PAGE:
THE new term in office for President Obama could be even trickier than the previous one from an economic perspective, according to QNB Group analysis.
The previous term started in the midst of the global financial crisis, while this one is starting with a looming fiscal crisis. Unless Congress can reach agreement, $600 billion of automatic tax increases and spending cuts are due to come into effect at the beginning of 2013, creating what is known as the ‘fiscal cliff’. The US Congressional Budget Office (CBO) estimates that these would cut GDP growth by 4 percent, pushing the economy back into recession.
Rising government debt means that some fiscal consolidation is needed. Federal debt reached $16.2 trillion at the end of October 2012, near the ceiling of $16.4 trillion, which was set in August 2011. The increasing federal debt, which is already over 100 percent of GDP, could lead to downgrades by ratings agencies Moody’s and Fitch in 2013.
The economy was in a steep recession when Obama entered office in 2009 as the financial crisis undermined the wider economy.
Government debt increased sharply as efforts to support the financial sector and create jobs to stimulate the economy were put in place. As a result debt increased to 103 percent of GDP in 2011 and is forecast by the IMF to reach 107 percent by the end of 2012.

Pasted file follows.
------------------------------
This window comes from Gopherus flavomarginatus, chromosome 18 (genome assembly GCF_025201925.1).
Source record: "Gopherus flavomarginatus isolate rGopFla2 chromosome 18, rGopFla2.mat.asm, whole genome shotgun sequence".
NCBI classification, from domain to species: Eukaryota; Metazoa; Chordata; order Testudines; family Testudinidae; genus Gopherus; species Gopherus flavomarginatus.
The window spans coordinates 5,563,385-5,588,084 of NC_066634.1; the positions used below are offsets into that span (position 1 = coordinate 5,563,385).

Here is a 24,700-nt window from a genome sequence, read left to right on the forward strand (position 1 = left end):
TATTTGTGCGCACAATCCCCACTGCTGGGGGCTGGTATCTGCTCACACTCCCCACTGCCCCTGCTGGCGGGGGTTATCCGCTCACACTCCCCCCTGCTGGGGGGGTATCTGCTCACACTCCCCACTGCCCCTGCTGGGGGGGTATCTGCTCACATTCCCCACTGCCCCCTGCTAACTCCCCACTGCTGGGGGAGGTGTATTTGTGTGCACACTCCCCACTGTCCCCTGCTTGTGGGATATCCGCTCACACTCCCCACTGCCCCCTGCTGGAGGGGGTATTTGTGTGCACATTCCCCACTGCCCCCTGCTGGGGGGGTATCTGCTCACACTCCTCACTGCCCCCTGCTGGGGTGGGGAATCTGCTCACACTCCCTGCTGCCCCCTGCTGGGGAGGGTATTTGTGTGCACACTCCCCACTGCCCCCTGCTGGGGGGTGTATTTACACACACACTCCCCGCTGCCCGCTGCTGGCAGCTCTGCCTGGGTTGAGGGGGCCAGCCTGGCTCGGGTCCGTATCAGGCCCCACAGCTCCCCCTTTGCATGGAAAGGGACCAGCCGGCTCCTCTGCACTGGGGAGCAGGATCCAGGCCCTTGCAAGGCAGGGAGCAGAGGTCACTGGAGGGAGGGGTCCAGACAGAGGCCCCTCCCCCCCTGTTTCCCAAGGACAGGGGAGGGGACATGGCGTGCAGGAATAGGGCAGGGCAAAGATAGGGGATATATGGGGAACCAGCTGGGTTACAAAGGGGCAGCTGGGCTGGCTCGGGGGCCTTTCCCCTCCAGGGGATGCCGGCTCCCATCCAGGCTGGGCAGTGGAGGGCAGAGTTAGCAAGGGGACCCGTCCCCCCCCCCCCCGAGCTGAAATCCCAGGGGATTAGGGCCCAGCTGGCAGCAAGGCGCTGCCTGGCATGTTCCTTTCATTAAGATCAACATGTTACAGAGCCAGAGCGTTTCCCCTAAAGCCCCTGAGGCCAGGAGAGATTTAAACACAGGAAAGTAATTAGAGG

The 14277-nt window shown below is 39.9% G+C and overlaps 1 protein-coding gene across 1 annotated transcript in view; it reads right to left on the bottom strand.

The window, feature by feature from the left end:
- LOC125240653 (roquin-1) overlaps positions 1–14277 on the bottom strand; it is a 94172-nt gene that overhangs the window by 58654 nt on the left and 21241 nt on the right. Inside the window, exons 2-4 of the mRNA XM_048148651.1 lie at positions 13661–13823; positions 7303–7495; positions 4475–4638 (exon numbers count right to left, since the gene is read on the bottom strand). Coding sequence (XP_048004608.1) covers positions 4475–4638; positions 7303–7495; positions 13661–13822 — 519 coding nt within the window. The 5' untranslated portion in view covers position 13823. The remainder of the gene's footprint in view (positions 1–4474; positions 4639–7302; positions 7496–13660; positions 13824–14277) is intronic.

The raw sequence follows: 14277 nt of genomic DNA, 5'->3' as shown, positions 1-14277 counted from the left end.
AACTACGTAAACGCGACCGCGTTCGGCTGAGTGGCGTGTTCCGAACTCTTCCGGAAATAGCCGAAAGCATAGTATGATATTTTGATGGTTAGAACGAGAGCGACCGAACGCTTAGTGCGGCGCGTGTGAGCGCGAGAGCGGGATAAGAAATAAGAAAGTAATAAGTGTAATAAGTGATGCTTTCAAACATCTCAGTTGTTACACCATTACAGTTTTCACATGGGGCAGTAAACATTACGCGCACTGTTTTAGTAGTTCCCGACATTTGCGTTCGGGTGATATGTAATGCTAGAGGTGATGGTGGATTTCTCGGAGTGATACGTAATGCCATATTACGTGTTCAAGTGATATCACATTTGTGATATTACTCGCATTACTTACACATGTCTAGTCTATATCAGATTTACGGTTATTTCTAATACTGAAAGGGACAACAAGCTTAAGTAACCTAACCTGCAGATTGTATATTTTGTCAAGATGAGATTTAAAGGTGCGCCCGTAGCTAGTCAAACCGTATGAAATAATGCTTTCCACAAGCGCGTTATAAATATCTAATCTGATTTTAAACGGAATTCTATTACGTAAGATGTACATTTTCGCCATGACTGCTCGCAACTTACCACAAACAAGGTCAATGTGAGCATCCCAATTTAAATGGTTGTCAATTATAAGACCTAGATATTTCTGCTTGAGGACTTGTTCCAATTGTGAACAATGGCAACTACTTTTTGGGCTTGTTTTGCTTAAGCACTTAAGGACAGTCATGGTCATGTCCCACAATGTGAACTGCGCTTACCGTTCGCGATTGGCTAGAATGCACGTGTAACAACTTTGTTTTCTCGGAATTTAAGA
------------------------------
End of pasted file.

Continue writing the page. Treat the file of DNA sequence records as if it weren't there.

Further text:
During Obama’s term, Congress has been unable to agree on a fiscal policy to lower the deficit and reign in public debt, which has led to the enactment of automatic spending cuts and tax increases from the beginning of 2013. The US elections have not changed the political dynamics that drive US fiscal policy, according to QNB Group. Obama remains President, the Democrats retain control of the Senate and the Republicans retain control of the House of Representatives.
This implies a likely continuation of the status quo with ongoing lack of agreement and likely delays in implementing fiscal consolidation.
It is critical to the sustainability of the US economy that action is taken to limit increases in government debt. However, a lack of consensus between Republicans and Democrats, essentially around whether to cut spending or increase taxes, has led to delays in implementing fiscal consolidation.